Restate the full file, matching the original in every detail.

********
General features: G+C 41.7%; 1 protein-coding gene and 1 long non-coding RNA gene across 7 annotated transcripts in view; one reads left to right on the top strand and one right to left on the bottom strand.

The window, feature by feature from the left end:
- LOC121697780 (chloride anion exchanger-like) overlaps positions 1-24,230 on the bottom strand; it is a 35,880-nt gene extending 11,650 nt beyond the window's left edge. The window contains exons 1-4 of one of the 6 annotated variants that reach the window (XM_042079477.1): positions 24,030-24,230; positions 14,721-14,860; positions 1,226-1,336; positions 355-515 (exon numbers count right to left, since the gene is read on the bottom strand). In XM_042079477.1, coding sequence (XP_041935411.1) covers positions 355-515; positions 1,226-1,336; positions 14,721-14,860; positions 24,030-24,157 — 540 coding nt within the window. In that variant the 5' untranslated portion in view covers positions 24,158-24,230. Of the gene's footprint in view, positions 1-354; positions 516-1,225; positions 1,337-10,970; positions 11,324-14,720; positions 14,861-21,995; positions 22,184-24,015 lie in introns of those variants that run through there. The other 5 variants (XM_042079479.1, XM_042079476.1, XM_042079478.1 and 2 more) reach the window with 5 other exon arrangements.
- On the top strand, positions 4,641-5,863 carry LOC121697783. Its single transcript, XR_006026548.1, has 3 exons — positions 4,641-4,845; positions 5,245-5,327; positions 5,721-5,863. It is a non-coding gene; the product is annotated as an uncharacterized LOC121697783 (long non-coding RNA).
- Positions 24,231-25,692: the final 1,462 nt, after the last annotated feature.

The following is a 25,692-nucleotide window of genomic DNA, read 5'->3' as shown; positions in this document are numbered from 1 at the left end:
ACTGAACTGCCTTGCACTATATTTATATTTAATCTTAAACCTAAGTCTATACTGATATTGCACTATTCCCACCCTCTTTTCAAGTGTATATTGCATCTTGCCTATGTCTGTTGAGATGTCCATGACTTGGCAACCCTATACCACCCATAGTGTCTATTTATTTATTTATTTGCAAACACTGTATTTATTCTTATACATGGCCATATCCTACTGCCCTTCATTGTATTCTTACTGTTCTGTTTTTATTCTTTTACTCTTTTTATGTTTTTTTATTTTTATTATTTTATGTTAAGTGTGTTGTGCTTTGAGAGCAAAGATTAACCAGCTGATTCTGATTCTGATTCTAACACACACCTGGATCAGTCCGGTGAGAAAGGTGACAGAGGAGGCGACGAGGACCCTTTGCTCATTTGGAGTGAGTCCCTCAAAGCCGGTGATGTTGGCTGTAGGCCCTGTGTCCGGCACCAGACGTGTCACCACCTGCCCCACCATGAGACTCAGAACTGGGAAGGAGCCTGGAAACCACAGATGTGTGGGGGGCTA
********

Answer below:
General features: G+C 41.7%; 1 protein-coding gene and 1 long non-coding RNA gene across 7 annotated transcripts in view; one reads left to right on the top strand and one right to left on the bottom strand.

The window, feature by feature from the left end:
- LOC121697780 (chloride anion exchanger-like) overlaps positions 1-24,230 on the bottom strand; it is a 35,880-nt gene extending 11,650 nt beyond the window's left edge. The window contains exons 1-4 of one of the 6 annotated variants that reach the window (XM_042079477.1): positions 24,030-24,230; positions 14,721-14,860; positions 1,226-1,336; positions 355-515 (exon numbers count right to left, since the gene is read on the bottom strand). In XM_042079477.1, coding sequence (XP_041935411.1) covers positions 355-515; positions 1,226-1,336; positions 14,721-14,860; positions 24,030-24,157 — 540 coding nt within the window. In that variant the 5' untranslated portion in view covers positions 24,158-24,230. Of the gene's footprint in view, positions 1-354; positions 516-1,225; positions 1,337-10,970; positions 11,324-14,720; positions 14,861-21,995; positions 22,184-24,015 lie in introns of those variants that run through there. The other 5 variants (XM_042079479.1, XM_042079476.1, XM_042079478.1 and 2 more) reach the window with 5 other exon arrangements.
- On the top strand, positions 4,641-5,863 carry LOC121697783. Its single transcript, XR_006026548.1, has 3 exons — positions 4,641-4,845; positions 5,245-5,327; positions 5,721-5,863. It is a non-coding gene; the product is annotated as an uncharacterized LOC121697783 (long non-coding RNA).
- Positions 24,231-25,692: the final 1,462 nt, after the last annotated feature.

The following is a 25,692-nucleotide window of genomic DNA, read 5'->3' as shown; positions in this document are numbered from 1 at the left end:
ACTGAACTGCCTTGCACTATATTTATATTTAATCTTAAACCTAAGTCTATACTGATATTGCACTATTCCCACCCTCTTTTCAAGTGTATATTGCATCTTGCCTATGTCTGTTGAGATGTCCATGACTTGGCAACCCTATACCACCCATAGTGTCTATTTATTTATTTATTTGCAAACACTGTATTTATTCTTATACATGGCCATATCCTACTGCCCTTCATTGTATTCTTACTGTTCTGTTTTTATTCTTTTACTCTTTTTATGTTTTTTTATTTTTATTATTTTATGTTAAGTGTGTTGTGCTTTGAGAGCAAAGATTAACCAGCTGATTCTGATTCTGATTCTAACACACACCTGGATCAGTCCGGTGAGAAAGGTGACAGAGGAGGCGACGAGGACCCTTTGCTCATTTGGAGTGAGTCCCTCAAAGCCGGTGATGTTGGCTGTAGGCCCTGTGTCCGGCACCAGACGTGTCACCACCTGCCCCACCATGAGACTCAGAACTGGGAAGGAGCCTGGAAACCACAGATGTGTGGGGGGCTA